Conservatorship and Possession

     In family courts "custody" includes conservatorship and possession, which are two separate rights. The term “conservator” refers to a person having parental rights, privileges, powers and duties. There are three types of conservators: A sole managing conservator has the exclusive right to make all decisions regarding the child. A possessory conservator has only limited parental rights when he or she has actual possession of the child. The third type, joint managing conservators, share in making decisions regarding the child.

Joint Managing Conservators

     In Texas, it is presumed that both parents should be joint managing conservators unless it is not in the child’s best interest. Joint managing conservatorship does not require that each of the joint conservators have equal or nearly equal periods of physical possession of and access to the child.

     If the court does not appoint a parent as a sole or joint managing conservator, the court will then appoint the parent as a possessory conservator, unless the court finds that it would endanger the physical or emotional welfare of the child. If both parents are appointed as conservators of the child, the court specifies the parental rights and duties that are to be exercised (1) by each parent independently; (2) by the joint agreement of the parents; and (3) exclusively by one parent.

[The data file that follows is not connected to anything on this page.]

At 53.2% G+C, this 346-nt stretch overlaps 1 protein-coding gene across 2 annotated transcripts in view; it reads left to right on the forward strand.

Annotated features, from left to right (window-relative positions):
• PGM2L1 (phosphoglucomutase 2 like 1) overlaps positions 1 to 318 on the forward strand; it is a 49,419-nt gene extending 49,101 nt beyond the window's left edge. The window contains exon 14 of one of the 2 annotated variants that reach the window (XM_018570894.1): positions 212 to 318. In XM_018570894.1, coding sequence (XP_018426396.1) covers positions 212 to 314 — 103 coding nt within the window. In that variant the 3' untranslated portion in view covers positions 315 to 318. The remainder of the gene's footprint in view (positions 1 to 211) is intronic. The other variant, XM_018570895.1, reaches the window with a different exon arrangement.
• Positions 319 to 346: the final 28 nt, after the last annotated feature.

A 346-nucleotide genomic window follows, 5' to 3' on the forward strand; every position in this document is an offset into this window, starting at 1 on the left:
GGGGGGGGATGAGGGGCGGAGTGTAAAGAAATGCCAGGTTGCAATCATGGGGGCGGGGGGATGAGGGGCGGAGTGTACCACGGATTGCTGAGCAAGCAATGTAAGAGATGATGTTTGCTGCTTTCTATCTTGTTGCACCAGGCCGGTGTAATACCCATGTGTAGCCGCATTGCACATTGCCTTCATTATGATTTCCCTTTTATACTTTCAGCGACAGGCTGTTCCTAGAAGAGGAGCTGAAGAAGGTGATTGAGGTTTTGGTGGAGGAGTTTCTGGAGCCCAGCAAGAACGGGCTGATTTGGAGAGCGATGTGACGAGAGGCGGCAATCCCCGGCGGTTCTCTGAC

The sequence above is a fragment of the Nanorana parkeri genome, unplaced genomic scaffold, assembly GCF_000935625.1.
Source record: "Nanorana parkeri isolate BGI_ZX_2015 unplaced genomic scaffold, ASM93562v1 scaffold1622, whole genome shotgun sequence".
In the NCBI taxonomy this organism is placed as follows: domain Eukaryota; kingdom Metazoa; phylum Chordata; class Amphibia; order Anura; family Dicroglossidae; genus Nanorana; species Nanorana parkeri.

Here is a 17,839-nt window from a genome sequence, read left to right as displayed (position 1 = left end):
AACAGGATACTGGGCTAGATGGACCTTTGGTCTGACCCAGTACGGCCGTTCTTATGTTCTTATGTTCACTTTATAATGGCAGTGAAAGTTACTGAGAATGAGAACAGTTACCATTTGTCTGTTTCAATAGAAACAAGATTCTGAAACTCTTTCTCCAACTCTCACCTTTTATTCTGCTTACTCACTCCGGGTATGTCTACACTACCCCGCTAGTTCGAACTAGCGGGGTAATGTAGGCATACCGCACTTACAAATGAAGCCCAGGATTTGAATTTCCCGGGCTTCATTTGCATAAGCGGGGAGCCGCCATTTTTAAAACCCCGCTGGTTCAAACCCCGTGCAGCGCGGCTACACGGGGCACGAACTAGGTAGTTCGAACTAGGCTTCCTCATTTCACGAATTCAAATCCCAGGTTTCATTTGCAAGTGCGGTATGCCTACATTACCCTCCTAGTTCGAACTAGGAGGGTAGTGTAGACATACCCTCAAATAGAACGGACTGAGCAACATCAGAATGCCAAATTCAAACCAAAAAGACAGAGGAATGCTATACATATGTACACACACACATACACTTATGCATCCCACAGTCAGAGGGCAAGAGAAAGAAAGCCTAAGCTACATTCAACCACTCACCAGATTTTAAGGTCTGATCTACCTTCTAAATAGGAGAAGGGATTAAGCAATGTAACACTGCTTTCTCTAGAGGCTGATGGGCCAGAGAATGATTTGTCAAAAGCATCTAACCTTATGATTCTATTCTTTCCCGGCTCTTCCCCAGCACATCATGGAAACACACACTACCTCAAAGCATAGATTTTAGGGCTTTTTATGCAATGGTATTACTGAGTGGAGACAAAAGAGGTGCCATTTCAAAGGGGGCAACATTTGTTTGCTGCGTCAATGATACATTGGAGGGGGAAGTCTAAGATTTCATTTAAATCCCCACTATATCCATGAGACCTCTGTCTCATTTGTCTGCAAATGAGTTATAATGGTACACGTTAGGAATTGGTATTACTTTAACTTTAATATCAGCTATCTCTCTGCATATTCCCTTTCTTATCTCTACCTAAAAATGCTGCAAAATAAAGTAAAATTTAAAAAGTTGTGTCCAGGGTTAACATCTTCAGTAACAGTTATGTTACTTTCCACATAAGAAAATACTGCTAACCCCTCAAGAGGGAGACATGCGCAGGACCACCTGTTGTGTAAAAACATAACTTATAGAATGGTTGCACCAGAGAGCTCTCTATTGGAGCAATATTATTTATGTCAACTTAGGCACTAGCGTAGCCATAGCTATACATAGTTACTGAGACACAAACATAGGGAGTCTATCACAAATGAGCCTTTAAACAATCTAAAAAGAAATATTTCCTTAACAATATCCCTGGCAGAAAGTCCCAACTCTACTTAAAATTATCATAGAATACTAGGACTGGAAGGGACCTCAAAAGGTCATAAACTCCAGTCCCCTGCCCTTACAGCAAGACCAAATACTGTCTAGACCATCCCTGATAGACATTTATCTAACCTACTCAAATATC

Conservator Rights

     Unless limited by court order, a parent appointed as a conservator of a child has at all times these rights:

Right to Designate Primary Residence

     All of the conservator rights are divided and /or shared according to what the parties agree or the court decides. Under Texas law, there is only one right that cannot be shared jointly, and that is the right to decide where the child’s primary residence will be. Much of the litigation in family courts is about who gets to decide the child's primary residence. This is because the parent having the right to decide the child’s primary residence typically gets the exclusive right to receive child support from the other parent, as well as the exclusive right to make educational and medical decisions concerning the child. In awarding these rights, the court usually requires that the parent making educational and medical decisions must first discuss the matter with the other parent.

Best Interest of the Child

     If the parties are unable to agree on the issue of conservatorship, then they may have either the judge or jury decide conservatorship in a trial. When the judge or jury decides conservatorship, their decision is based on the “best interest of the child,” which includes the following factors.

Possession Order

     The other major issue that is decided based on the best interest of the child is the "possession order," which contains the specific times and places where the parties are allowed to have possession of and access to the child. If the parties are unable to agree on the terms of the possession order, then the judge decides the posssession order. Most possession orders state that the parties may have possession of the child at all times mutually agreed upon by them in advance, and if they fail to mutually agree, then they must follow the possession order. Because the parties are the ones most familiar with their own work and home schedules, it is often better for them to reach an agreement regarding the particular terms of their possession order.